Important Features of Chiral Derivatization Reactions and Reagents

The presence of a suitable functional group in the molecule of the analyte The prerequisite of the use of any kind of enantioseparation based on covalent, chiral derivatization is the presence of at least one functional group (amino, hydroxyl, carboxyl, epoxy, thiol, etc.) in the molecule of the chiral compound which is capable of reaction with the reactive group of the derivatizing reagent.

Good chromatographic properties of the derivatives

The optimization of the chromatographic parameters of retention time, peak shape and separability of the enantiomers from other components of the complex mixture by proper selection of the column (usually reversed-phase but in some cases normal phase columns), and the composition and pH of the eluent is done in the usual ways for achiral HPLC.

Sufficient separation of the diastereomers formed

This is also influenced by the above-mentioned sol vent composition and column selection, but in this case it is even more important to select a proper derivatizating reagent enabling diastereomers to be formed with sufficiently different molecular fine structures for their chromatographic separation. If the number of the chiral centres in the analyte is more than one, the reagent should enable the separation of all stereoisomers. An example for this is the separation of (S,R), (R,S), (S,S) and (R,R) nadolol in Figure 1.

The structural features which influence the separation of the diastereomers are:

• The distance between the two chiral centres. In the majority of cases this is two to four atoms but there are many exceptions to this rule.

• Conformational rigidity of the diastereomers favours resolution. Bulky groups in the vicinity of one of the chiral centres or the incorporation of one of them into a ring system are especially advantageous. For example, in the case of one of the most widely used chiral derivatizing reagent, GITC (2,3,4,6-tetra-O-acetyl-^-d-glucopyrasonyl iso-thiocyanate, see later) the chiral centres of the reagent are in the pyrane ring. The exchange of the acetyl groups to the bulkier benzoyl groups improves the resolution. The position and bulkiness of the remote functional groups also influences the separation of the diastereomers. In these instances, however, the direction of the influence is difficult to predict. As an example, the investigation leading to the highly efficient derivatizing agent for the amino group ( + )-2-methyl-2^-naphthyl-1,3-ben-zodioxole-4-carboxylic acid chloride is mentioned. It was found that the difference between the bulki-ness of the two substituents at C-2 favourably influences the separation and with the isomeric 5-carboxylic acids only poor separation is achievable.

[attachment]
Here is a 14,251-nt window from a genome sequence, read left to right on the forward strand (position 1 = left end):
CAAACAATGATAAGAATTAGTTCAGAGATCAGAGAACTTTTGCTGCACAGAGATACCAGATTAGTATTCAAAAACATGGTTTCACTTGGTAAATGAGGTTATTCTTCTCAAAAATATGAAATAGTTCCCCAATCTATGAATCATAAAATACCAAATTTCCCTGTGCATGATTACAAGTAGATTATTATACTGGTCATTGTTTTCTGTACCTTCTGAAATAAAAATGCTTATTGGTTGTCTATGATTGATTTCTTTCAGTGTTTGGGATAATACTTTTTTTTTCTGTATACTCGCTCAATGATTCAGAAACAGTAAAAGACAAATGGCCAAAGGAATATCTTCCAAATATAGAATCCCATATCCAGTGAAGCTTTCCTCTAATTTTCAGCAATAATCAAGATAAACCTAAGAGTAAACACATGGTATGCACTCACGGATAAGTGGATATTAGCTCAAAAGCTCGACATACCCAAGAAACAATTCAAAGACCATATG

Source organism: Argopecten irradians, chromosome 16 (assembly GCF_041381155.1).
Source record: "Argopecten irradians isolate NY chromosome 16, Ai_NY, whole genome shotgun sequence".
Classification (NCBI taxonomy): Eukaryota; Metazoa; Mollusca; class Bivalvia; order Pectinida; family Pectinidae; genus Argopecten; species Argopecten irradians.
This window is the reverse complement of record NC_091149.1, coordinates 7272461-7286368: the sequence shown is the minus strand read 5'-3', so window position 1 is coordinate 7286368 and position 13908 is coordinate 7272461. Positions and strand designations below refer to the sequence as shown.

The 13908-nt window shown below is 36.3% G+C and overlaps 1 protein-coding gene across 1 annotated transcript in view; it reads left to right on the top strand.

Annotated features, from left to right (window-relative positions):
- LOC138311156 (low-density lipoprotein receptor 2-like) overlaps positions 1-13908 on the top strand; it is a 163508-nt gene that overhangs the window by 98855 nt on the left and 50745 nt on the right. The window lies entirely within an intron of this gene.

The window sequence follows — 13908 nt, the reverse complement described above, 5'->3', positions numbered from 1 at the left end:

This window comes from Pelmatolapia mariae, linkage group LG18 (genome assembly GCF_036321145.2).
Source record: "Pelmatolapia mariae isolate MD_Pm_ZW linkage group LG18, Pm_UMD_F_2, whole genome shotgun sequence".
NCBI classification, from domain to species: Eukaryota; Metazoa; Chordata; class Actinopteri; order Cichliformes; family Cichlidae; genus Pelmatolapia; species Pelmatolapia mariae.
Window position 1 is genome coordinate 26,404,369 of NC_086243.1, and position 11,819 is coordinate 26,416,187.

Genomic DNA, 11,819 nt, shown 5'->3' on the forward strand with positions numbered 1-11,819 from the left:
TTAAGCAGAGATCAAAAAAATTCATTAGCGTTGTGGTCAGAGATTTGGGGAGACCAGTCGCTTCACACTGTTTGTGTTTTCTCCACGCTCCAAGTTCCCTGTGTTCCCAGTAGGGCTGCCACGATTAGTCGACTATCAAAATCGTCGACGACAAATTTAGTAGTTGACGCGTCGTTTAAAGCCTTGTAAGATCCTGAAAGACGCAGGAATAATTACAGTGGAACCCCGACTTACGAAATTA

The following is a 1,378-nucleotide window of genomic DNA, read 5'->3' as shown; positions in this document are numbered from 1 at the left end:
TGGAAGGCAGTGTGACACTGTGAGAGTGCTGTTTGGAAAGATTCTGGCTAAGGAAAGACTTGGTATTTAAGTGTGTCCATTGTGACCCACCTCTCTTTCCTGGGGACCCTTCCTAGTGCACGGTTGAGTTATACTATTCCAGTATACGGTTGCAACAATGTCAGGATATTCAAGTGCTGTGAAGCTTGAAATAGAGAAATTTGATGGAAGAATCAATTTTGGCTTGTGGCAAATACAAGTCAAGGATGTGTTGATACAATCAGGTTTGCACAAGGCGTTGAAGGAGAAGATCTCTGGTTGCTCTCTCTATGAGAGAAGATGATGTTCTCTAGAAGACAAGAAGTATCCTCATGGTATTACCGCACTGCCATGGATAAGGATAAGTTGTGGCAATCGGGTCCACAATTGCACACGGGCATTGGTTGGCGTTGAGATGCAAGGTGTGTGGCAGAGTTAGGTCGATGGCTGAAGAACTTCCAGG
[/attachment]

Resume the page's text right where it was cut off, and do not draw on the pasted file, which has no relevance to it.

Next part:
• The formation of hydrogen bonds. For example, in the case of propranolol the secondary amino group of the molecule is transformed by chiral isocyan-ates or isothiocyanates to diastereomeric urea or thiourea derivatives. The formation of a hydrogen bond between the carbonyl or thiocarbonyl group of the latter and the free hydroxyl group of pro-pranolol plays an important role in the separation: the resolution deteriorates with etherification of the hydroxyl group.

Selection of the elution order This is especially important if the aim of the analysis is the determination of trace level enantiomeric impurity in a drug which is administered as the pure enantiomer. In order to have the impurity peak appear before the main peak the

Figure 1 Resolution of the four diastereomers of the two racemates of nadolol as urea derivatives after reaction with (R)-( - )-1-(naphthyl)ethyl isocyanate and their determination in dog plasma extracts. Column YMC-AM-303 ODS(250 x 4.6 mm, 5-^m); mobile phase, water-acetonitrile (60:40, v/v); flow rate, 1 mL min-1; temperature, 40°C; UV detection at 285 nm. (A) Blank control dog plasma; (B) plasma spiked with 50 ng mT1 of each diastereomer; (C) plasma obtained 2 h after oral administration of 1 mg kg"1 of racemic nadolol. Peaks: 1, (S,R)-nadolol; 2, (RS)-nadolol; 3, (RR)-nadolol; 4 (S,S)-nadolol. Reproduced with permission from Hoshino M, Yajima K, Suzuki Y and Okahira A (1994) Journal of Chromatography B 661: 281, copyright Elsevier.